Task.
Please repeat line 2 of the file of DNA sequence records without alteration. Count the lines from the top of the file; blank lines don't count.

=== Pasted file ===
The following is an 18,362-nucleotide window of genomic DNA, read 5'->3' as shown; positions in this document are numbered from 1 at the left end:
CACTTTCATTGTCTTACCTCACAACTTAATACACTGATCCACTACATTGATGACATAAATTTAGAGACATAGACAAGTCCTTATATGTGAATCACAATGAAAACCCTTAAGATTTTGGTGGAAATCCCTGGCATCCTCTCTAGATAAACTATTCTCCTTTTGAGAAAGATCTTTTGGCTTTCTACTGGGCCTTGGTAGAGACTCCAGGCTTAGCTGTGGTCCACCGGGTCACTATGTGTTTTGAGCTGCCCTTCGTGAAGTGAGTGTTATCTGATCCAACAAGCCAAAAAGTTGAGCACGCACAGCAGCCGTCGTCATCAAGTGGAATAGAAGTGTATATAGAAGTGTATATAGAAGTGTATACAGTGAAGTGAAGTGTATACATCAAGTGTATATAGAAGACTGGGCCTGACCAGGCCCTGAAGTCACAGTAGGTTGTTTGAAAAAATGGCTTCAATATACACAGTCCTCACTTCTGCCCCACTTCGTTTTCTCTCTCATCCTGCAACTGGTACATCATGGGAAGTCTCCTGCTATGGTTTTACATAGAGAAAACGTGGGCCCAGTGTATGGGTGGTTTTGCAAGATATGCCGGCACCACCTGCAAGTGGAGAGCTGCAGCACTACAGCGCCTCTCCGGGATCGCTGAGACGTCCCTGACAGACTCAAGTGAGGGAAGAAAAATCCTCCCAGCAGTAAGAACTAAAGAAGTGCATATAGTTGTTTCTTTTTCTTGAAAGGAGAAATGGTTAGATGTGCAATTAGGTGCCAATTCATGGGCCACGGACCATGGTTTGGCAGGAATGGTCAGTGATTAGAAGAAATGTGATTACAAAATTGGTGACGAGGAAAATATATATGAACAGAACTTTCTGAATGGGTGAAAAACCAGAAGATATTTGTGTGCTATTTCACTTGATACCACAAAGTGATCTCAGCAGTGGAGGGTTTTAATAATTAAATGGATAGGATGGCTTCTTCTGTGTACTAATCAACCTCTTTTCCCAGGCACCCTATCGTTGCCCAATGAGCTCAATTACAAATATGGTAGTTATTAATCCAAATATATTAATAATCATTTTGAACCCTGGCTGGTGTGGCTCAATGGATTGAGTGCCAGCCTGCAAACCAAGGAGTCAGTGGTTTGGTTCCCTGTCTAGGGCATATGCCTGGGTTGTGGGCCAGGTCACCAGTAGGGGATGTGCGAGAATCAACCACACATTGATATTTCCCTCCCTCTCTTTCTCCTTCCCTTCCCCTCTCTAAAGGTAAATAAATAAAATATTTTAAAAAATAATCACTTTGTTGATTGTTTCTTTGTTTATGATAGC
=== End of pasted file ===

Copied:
CACTTTCATTGTCTTACCTCACAACTTAATACACTGATCCACTACATTGATGACATAAATTTAGAGACATAGACAAGTCCTTATATGTGAATCACAATGAAAACCCTTAAGATTTTGGTGGAAATCCCTGGCATCCTCTCTAGATAAACTATTCTCCTTTTGAGAAAGATCTTTTGGCTTTCTACTGGGCCTTGGTAGAGACTCCAGGCTTAGCTGTGGTCCACCGGGTCACTATGTGTTTTGAGCTGCCCTTCGTGAAGTGAGTGTTATCTGATCCAACAAGCCAAAAAGTTGAGCACGCACAGCAGCCGTCGTCATCAAGTGGAATAGAAGTGTATATAGAAGTGTATATAGAAGTGTATACAGTGAAGTGAAGTGTATACATCAAGTGTATATAGAAGACTGGGCCTGACCAGGCCCTGAAGTCACAGTAGGTTGTTTGAAAAAATGGCTTCAATATACACAGTCCTCACTTCTGCCCCACTTCGTTTTCTCTCTCATCCTGCAACTGGTACATCATGGGAAGTCTCCTGCTATGGTTTTACATAGAGAAAACGTGGGCCCAGTGTATGGGTGGTTTTGCAAGATATGCCGGCACCACCTGCAAGTGGAGAGCTGCAGCACTACAGCGCCTCTCCGGGATCGCTGAGACGTCCCTGACAGACTCAAGTGAGGGAAGAAAAATCCTCCCAGCAGTAAGAACTAAAGAAGTGCATATAGTTGTTTCTTTTTCTTGAAAGGAGAAATGGTTAGATGTGCAATTAGGTGCCAATTCATGGGCCACGGACCATGGTTTGGCAGGAATGGTCAGTGATTAGAAGAAATGTGATTACAAAATTGGTGACGAGGAAAATATATATGAACAGAACTTTCTGAATGGGTGAAAAACCAGAAGATATTTGTGTGCTATTTCACTTGATACCACAAAGTGATCTCAGCAGTGGAGGGTTTTAATAATTAAATGGATAGGATGGCTTCTTCTGTGTACTAATCAACCTCTTTTCCCAGGCACCCTATCGTTGCCCAATGAGCTCAATTACAAATATGGTAGTTATTAATCCAAATATATTAATAATCATTTTGAACCCTGGCTGGTGTGGCTCAATGGATTGAGTGCCAGCCTGCAAACCAAGGAGTCAGTGGTTTGGTTCCCTGTCTAGGGCATATGCCTGGGTTGTGGGCCAGGTCACCAGTAGGGGATGTGCGAGAATCAACCACACATTGATATTTCCCTCCCTCTCTTTCTCCTTCCCTTCCCCTCTCTAAAGGTAAATAAATAAAATATTTTAAAAAATAATCACTTTGTTGATTGTTTCTTTGTTTATGATAGC